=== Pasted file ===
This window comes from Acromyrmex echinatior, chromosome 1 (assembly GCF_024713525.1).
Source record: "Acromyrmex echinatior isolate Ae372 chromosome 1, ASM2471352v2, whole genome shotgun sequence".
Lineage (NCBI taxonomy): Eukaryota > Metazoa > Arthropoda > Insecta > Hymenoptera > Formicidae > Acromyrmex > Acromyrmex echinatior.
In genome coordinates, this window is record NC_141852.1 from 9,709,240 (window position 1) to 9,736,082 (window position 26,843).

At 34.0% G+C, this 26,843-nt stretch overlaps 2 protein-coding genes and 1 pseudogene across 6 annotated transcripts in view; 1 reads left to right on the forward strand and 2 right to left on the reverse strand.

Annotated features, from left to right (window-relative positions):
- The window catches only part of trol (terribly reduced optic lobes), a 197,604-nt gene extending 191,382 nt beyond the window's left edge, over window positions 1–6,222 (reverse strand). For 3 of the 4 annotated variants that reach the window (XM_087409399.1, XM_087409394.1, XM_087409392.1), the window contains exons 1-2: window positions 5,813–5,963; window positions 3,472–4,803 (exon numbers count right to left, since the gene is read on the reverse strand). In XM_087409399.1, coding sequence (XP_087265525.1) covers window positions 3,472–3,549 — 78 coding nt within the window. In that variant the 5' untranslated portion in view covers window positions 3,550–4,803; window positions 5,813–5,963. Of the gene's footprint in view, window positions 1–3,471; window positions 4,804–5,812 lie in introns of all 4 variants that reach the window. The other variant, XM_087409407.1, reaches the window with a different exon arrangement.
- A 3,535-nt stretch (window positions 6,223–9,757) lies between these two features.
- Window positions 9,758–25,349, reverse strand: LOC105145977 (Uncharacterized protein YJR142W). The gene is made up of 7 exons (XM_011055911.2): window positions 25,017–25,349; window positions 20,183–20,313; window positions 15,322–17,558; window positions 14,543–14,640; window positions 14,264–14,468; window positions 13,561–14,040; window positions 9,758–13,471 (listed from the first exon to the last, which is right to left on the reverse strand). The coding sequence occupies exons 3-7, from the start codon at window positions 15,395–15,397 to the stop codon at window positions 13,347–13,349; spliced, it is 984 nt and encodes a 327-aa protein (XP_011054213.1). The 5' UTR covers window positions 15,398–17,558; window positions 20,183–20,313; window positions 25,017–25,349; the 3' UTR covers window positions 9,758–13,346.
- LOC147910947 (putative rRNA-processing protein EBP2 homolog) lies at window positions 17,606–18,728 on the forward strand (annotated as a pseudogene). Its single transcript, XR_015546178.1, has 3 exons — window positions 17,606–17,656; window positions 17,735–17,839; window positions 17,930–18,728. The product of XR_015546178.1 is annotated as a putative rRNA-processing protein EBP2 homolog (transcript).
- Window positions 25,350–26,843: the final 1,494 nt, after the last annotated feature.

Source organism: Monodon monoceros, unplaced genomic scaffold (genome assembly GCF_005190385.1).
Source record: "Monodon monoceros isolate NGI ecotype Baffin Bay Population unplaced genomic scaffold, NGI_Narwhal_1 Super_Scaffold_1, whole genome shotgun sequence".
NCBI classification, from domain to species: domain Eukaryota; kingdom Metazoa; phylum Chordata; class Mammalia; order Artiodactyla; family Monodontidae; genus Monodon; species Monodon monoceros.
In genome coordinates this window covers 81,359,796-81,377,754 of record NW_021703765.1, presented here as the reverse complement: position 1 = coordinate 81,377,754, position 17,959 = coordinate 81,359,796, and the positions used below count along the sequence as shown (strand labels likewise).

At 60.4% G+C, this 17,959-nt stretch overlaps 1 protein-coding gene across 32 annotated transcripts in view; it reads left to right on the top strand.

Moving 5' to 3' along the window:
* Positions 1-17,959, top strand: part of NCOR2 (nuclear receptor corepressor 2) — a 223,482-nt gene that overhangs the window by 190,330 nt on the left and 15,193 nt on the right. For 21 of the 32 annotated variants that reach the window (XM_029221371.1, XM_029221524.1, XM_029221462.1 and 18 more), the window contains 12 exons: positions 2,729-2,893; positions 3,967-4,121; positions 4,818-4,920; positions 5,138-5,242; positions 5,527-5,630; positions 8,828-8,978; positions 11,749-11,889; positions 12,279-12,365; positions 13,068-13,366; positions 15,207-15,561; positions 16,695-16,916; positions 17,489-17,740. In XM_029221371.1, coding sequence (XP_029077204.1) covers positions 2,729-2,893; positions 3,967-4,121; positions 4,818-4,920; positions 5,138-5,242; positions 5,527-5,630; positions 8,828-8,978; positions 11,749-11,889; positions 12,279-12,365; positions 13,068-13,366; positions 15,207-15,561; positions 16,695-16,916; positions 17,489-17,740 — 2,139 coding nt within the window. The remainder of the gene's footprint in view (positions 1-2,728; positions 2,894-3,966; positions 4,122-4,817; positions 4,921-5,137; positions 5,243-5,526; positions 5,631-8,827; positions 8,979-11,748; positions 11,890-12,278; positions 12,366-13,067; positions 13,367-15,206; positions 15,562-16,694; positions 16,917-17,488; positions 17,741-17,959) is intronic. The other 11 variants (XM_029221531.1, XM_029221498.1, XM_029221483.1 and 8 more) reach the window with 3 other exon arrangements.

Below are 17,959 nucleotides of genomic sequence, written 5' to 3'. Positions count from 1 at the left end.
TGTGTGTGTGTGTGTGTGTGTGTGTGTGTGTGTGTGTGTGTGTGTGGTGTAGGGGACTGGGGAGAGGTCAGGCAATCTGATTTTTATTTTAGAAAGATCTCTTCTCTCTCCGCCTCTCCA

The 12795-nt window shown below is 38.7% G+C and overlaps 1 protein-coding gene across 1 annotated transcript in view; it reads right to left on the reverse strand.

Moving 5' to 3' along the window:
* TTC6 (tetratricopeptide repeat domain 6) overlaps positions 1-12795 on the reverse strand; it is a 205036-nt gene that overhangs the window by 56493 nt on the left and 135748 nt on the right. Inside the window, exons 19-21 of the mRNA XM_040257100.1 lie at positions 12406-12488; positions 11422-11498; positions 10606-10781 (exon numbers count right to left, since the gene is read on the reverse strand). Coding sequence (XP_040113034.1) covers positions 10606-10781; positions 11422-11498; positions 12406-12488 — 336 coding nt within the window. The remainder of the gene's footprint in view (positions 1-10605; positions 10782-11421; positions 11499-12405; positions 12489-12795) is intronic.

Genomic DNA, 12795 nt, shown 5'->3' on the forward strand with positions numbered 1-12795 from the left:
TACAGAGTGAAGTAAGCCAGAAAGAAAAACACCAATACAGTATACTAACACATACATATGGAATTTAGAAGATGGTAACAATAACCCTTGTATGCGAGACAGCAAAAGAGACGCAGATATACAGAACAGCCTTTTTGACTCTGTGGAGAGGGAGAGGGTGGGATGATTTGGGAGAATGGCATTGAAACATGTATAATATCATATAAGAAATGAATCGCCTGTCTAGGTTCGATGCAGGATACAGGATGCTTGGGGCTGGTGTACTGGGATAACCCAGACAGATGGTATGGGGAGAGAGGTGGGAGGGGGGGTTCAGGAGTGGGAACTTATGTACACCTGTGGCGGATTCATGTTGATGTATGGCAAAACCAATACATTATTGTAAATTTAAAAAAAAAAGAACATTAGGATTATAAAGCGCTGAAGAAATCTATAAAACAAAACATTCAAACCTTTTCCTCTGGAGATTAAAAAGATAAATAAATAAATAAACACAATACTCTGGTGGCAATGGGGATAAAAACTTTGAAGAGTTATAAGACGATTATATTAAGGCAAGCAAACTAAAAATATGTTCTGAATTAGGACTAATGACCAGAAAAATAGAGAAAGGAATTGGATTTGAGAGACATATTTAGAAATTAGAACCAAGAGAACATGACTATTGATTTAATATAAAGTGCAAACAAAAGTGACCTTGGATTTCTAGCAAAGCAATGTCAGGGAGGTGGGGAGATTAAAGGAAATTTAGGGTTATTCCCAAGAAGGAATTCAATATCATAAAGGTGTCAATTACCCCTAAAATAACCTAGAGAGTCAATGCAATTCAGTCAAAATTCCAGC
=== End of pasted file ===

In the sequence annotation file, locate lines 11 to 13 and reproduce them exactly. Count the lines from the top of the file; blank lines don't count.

- Window positions 25,350–26,843: the final 1,494 nt, after the last annotated feature.

Source organism: Monodon monoceros, unplaced genomic scaffold (genome assembly GCF_005190385.1).
Source record: "Monodon monoceros isolate NGI ecotype Baffin Bay Population unplaced genomic scaffold, NGI_Narwhal_1 Super_Scaffold_1, whole genome shotgun sequence".